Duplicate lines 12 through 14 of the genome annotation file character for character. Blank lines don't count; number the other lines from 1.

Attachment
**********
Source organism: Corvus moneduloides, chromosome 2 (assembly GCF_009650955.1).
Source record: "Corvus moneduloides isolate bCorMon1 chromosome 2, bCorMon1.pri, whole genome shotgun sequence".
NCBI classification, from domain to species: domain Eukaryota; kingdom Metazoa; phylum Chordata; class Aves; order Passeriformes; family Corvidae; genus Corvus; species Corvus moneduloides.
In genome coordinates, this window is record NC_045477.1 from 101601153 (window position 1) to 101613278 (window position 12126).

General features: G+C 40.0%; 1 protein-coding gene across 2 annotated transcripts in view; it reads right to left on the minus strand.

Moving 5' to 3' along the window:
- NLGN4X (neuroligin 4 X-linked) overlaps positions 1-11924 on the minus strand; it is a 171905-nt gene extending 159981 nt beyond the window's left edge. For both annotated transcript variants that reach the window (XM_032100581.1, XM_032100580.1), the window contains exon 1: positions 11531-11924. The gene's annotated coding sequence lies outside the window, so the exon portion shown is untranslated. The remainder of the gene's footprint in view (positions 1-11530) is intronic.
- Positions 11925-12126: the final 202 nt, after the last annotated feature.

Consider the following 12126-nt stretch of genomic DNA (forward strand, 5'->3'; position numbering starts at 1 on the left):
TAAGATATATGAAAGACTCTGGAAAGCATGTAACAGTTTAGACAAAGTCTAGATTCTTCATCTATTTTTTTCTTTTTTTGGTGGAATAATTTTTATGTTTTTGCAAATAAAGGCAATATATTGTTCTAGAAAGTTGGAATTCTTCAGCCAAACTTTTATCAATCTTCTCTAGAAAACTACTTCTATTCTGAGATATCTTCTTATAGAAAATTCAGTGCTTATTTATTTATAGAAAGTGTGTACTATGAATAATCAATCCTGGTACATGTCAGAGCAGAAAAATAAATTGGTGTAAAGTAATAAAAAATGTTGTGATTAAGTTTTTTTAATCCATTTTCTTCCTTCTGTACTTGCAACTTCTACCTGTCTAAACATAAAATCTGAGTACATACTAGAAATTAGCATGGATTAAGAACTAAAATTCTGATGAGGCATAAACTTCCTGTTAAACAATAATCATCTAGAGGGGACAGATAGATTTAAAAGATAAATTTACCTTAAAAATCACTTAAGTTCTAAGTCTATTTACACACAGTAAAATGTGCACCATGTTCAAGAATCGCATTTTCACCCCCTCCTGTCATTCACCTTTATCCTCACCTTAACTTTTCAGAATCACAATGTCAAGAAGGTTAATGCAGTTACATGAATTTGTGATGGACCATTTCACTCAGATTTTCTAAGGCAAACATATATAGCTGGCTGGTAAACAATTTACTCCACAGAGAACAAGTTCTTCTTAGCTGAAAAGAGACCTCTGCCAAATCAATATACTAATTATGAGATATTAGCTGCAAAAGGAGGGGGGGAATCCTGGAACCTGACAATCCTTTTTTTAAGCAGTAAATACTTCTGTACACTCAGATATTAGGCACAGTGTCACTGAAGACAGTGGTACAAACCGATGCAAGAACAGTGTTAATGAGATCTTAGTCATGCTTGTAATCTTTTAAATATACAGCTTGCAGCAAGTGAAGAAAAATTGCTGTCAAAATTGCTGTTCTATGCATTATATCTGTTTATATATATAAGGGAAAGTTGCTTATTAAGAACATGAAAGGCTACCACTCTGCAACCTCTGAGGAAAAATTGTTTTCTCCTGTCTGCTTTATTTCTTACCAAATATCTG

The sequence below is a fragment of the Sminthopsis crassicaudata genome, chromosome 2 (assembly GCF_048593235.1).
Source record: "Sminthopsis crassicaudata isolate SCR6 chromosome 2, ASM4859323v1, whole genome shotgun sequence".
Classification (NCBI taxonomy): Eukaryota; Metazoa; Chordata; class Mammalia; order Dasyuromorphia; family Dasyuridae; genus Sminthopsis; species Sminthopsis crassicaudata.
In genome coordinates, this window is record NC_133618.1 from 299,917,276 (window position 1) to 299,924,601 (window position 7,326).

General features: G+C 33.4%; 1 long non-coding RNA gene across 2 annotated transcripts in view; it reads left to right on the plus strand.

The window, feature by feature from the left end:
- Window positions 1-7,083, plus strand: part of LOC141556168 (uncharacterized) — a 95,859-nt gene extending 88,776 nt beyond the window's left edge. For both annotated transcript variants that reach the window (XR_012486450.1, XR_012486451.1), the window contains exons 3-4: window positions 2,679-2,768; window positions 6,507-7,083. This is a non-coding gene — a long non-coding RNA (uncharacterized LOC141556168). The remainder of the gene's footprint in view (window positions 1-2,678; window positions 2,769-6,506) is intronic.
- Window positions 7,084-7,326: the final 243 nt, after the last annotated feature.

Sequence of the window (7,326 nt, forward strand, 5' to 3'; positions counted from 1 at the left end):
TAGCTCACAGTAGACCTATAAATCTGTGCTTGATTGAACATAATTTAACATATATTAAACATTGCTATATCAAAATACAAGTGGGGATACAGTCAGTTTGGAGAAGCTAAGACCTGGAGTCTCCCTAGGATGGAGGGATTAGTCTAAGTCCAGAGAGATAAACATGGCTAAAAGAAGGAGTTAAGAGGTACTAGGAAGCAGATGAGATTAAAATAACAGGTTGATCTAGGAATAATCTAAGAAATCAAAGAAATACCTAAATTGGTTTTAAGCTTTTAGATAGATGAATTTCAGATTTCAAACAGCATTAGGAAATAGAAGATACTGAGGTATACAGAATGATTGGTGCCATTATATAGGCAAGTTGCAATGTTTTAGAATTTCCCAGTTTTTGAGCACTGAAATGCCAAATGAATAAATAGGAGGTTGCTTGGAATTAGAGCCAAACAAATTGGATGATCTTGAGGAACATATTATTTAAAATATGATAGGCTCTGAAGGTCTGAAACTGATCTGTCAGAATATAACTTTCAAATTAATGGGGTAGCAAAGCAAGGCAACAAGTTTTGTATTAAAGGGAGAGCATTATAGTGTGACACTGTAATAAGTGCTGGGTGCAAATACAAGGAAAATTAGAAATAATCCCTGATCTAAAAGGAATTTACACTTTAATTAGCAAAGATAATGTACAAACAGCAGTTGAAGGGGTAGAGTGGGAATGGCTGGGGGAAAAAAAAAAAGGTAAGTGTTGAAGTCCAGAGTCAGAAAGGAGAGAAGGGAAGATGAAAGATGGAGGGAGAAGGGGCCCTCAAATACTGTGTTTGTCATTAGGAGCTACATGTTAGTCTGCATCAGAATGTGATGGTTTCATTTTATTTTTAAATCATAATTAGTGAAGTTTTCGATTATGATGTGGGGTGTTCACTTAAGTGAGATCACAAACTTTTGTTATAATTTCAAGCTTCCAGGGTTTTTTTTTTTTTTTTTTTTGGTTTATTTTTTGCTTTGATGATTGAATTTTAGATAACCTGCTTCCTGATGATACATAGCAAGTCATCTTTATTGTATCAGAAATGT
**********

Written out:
Source record: "Sminthopsis crassicaudata isolate SCR6 chromosome 2, ASM4859323v1, whole genome shotgun sequence".
Classification (NCBI taxonomy): Eukaryota; Metazoa; Chordata; class Mammalia; order Dasyuromorphia; family Dasyuridae; genus Sminthopsis; species Sminthopsis crassicaudata.
In genome coordinates, this window is record NC_133618.1 from 299,917,276 (window position 1) to 299,924,601 (window position 7,326).